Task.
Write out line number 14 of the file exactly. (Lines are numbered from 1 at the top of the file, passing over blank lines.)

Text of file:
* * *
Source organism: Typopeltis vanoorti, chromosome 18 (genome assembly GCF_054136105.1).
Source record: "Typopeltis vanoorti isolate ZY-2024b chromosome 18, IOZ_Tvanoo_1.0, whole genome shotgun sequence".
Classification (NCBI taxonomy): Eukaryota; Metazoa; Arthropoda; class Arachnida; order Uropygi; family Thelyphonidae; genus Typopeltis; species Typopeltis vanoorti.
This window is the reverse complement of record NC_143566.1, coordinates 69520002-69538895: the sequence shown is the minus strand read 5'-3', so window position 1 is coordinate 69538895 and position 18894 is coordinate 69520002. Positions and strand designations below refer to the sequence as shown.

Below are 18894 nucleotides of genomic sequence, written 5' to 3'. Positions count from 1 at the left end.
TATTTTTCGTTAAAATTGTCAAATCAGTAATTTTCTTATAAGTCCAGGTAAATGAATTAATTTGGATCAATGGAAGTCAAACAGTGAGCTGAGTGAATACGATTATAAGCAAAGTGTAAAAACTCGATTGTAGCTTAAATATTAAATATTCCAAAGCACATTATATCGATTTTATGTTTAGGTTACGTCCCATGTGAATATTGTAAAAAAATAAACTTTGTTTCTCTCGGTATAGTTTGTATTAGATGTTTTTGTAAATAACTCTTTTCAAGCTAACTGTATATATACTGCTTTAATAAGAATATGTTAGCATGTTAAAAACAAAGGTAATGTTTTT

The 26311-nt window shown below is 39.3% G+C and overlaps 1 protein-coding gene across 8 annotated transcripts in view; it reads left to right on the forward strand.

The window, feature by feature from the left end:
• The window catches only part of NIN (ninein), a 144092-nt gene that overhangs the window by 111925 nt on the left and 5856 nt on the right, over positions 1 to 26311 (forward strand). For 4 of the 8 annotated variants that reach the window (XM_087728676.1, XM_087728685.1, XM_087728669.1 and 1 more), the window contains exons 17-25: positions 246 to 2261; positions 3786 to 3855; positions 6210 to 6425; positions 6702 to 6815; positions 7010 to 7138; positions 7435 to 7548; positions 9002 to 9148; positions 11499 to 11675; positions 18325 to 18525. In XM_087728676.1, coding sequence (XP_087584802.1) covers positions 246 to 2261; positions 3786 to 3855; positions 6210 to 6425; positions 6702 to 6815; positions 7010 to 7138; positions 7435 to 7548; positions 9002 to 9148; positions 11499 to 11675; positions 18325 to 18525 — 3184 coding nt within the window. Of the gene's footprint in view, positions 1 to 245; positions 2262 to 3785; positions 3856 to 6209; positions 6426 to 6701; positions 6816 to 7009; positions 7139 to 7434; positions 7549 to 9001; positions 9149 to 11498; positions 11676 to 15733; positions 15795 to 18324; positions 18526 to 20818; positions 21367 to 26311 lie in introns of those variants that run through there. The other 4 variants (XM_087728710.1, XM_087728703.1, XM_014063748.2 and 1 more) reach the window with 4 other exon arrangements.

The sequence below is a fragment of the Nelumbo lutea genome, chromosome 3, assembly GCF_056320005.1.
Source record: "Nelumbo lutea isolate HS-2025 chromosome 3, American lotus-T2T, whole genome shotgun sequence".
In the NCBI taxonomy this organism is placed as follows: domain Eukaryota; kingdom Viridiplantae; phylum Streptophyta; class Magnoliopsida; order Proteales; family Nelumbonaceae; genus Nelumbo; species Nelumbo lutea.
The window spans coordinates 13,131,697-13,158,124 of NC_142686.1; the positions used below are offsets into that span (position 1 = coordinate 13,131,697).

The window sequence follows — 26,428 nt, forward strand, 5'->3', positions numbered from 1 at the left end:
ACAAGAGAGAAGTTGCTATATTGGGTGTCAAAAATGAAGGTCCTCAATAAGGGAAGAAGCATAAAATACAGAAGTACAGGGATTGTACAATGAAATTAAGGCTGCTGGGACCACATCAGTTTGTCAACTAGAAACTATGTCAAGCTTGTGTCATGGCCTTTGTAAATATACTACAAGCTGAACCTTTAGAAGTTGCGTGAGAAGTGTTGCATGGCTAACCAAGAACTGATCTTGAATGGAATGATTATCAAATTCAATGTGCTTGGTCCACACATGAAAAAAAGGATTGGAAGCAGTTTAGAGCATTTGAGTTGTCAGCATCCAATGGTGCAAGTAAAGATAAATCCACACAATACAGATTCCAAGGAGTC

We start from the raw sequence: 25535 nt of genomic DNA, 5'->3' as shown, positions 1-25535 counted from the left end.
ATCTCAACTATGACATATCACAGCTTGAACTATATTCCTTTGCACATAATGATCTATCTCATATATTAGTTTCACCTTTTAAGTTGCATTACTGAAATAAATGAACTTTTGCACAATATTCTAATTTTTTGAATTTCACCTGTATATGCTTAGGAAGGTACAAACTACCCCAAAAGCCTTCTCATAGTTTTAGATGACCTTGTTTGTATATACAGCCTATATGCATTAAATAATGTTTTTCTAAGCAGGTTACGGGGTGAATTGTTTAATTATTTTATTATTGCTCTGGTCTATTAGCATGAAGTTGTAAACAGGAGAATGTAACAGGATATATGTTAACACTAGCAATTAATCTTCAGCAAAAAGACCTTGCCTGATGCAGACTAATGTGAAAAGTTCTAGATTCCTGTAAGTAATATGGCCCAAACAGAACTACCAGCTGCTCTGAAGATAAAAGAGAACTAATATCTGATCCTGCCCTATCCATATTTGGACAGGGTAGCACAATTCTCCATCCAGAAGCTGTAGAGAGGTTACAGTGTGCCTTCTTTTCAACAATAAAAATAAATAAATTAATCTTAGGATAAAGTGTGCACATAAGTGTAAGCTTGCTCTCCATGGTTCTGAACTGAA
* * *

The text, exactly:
The window sequence follows — 26,428 nt, forward strand, 5'->3', positions numbered from 1 at the left end: